It was a rather cold day but the shopping hall was warm, which reminded me of the fact, that all these supermarkets have an electric heating and air conditioning. The Aldi corporation prides itself as being environmental friendly, Aldi USA for instance commissioned Eagle Mountain’s Center for Green Technology to design and install a geothermal heating and cooling system for the store in Farmington, NY. The East Syracuse store uses LED lighting and an energy management system which is turning off lights in areas where there’s no traffic and makes sure lights aren’t inadvertently left on by employees when the store is closed.

An Aldi store in Austria is mentioned and lauded by the GreenBuilding initiative of the European Commission. The store uses a heating pump which is combined with the cooling to recycle the warmth that is generated by the cooling. Other stores use a CO2 based refrigeration system (microox ® CO2 gas cooler) and state-of-the-art heat exchangers. New stores use massive thermal isolation and low-emissivity glass plus double or triple glazed windows.

All these measures combined are said to reduce the primary energy demand of stores, which is normally 80,000 kWh per square meter and year by half. I’m just checking the numbers:

40 kWh per square meter and year should be the energy demand of a “Green Building”. This store has 1,400 square meter which would mean a yearly consumption of 56,000 kWh. The store is open 52 weeks x 6 days – 14 holidays = 298 days x 11 hours = 3,278 hours. 56,000 kWh divided by 3,278 are 17,084 watts average energy use.

That is what I estimated to be the energy consumption of the lighting alone. My estimation could have various flaws, maybe the halogenic lamps are only 30 watt and the fluorescent light bars use only 2 x 24 watts, a recalculation shows that the energy consumption of the lighting would then be only 11,000 watts. This is still too much, and the use of halogen lamps alone makes this particular store fail the “Green Building” standards.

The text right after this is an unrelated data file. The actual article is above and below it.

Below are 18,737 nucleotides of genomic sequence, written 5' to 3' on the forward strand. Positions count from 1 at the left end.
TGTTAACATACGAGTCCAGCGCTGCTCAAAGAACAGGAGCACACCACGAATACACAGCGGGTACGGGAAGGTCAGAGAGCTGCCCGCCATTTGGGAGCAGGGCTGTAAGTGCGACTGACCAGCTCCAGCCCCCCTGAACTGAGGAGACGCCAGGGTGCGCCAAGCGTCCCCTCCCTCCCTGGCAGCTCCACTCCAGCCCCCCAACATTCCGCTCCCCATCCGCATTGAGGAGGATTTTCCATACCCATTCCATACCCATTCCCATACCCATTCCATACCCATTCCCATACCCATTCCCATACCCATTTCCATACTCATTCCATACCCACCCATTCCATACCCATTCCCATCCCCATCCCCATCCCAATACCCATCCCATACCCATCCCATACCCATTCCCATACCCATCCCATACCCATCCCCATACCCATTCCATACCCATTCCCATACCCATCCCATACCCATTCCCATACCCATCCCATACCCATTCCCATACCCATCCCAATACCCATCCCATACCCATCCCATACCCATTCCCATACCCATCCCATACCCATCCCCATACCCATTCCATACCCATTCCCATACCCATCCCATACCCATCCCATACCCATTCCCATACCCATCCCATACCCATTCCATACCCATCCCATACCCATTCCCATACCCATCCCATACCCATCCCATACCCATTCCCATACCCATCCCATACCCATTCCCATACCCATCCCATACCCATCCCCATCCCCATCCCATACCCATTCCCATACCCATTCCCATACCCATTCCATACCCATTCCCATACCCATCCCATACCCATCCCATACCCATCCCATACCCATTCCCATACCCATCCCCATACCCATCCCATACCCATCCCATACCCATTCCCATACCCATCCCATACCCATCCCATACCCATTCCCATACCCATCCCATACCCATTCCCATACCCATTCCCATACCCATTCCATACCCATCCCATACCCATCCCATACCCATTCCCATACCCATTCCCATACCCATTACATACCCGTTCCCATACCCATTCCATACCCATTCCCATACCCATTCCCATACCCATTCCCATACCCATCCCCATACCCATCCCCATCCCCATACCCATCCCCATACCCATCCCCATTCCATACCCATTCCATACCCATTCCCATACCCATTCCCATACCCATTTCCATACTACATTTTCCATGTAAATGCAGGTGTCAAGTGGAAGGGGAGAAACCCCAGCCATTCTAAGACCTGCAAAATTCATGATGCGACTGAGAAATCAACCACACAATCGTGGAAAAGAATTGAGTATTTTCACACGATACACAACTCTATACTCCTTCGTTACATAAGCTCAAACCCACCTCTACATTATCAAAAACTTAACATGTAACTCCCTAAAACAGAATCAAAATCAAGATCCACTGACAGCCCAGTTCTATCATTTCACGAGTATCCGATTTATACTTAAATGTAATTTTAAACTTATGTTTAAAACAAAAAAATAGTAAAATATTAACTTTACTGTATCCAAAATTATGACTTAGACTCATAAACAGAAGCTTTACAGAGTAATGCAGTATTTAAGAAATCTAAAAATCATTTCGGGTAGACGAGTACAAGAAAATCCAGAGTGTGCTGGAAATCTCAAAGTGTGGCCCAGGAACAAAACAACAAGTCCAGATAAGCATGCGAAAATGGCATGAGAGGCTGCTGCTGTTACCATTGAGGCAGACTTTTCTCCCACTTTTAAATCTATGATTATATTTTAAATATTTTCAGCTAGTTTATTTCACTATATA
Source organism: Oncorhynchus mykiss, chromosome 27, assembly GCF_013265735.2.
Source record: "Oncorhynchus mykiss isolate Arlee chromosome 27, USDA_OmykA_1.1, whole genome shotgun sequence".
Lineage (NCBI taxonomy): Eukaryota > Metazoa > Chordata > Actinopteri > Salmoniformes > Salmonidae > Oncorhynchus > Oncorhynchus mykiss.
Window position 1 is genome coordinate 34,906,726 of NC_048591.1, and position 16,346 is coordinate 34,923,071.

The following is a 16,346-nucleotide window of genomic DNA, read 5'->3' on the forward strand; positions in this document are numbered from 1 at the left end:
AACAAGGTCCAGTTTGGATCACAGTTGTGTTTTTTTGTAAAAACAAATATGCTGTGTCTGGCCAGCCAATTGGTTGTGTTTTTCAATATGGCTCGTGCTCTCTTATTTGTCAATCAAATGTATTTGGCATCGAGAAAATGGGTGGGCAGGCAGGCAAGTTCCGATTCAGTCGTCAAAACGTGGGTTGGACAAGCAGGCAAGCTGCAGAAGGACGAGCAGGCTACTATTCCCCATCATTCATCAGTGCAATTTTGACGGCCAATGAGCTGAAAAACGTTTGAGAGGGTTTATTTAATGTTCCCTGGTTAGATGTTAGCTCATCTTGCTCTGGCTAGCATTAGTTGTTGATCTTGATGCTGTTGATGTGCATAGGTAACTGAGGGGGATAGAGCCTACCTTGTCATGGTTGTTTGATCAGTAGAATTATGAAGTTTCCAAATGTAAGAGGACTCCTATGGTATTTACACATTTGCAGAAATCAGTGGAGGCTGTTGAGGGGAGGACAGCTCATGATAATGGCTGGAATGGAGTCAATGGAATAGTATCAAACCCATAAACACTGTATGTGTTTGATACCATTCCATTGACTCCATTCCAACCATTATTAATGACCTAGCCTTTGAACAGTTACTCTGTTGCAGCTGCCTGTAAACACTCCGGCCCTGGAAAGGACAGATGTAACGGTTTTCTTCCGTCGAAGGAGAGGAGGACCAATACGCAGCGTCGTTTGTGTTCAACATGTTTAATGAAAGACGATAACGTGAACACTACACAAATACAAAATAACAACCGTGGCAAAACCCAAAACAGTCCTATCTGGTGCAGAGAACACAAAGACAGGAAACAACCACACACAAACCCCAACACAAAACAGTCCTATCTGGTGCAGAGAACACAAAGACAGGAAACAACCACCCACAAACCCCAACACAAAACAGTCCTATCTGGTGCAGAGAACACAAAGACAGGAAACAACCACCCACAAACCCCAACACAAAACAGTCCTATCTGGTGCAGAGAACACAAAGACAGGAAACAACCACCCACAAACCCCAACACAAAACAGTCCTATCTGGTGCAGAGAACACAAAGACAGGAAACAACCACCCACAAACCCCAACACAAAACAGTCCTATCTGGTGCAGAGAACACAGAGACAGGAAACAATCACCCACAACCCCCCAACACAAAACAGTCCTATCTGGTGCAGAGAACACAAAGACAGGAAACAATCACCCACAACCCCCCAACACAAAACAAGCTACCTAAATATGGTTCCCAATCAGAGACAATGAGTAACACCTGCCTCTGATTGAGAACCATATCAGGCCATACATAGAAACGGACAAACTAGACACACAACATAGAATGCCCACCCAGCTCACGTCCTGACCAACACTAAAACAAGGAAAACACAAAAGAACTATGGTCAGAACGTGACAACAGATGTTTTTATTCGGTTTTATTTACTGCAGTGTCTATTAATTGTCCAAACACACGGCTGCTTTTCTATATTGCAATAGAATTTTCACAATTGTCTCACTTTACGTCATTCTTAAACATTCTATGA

The energy efficiency in lumen per watt is for

incandescent lightbulbs 10 – 16
halogen lamps 12 – 20
compact fluorescent 60 – 70
fluorescent bars 30 – 110
LEDs 60 – 120

Back to my supermarket shopping adventure. As I walked through the aisles and passed the cereals section, I was astonished how many varieties of corn flakes are sold even in a no frills shop with a comparatively small range of goods. Especially the “Honey Smacks” and “Golden Crips” packages caught my eyes and reminded me of a report published a few weeks ago that cereal products aimed at children contain more and more sugar. Food companies spent fortunes on advertising cereals as the best breakfast for kids and the investment pays off now with sugar-cereals being the most profitable products for the companies.

The wide acceptance of these sugar-cereal combinations is good news for the industry and bad news for children and parents. 60 years of nutrition research has confirmed again and again that sugar is the single most health-destructive component of the standard Western diet. Children who eat breakfasts with high sugar content have more problems at school. They become more frustrated and have a harder time working independently than kids who eat low-sugar breakfasts. By lunchtime they have less energy, are hungrier, show attention deficits and make more mistakes.

I have only a comparison chart from USA but European products are probably not much different.

Worst Children’s Cereals based on percent sugar by weight
1.) Kellogg’s Honey Smacks 55.6%
2.) Post Golden Crisp 51.9%
3.) Kellogg’s Froot Loops Marshmallow 48.3%
4.) Quaker Oats Cap’n Crunch’s OOPS! All Berries 46.9%
5.) Quaker Oats Cap’n Crunch Original 44.4%
6.) Quaker Oats Oh!s 44.4%
7.) Kellogg’s Smorz 43.3%
8.) Kellogg’s Apple Jacks 42.9%
9.) Quaker Oats Cap’n Crunch’s Crunch Berries 42.3%
10.) Kellogg’s Froot Loops Original 41.4%

After the cereals I passed the other packaged foods and was impressed but not tempted by the various chocolates, cakes, biscuits, candies, and snacks. A whole aisle with food that has practically no nutritional value and contains mainly sugar, fat, white flour or starch, salt, and additives like antioxidants, preservatives, thickening and glazing agents, artificial flavoring and coloring, oleochemicals, silicones, waxes, and a whole lot more from the chemical laboratories of the food industry.

Household goods like toothbrushes and toilet paper and most of the other things on my shopping list were at the very end of the hall as far away from the entrance and the checkout as possible. This is an age old trick forcing the customers to pass all the goods that are not essential but could be appealing and trigger an impulse purchase.

I saw only a few cans, canned food is not popular anymore, people have already consumed enough bisphenol A.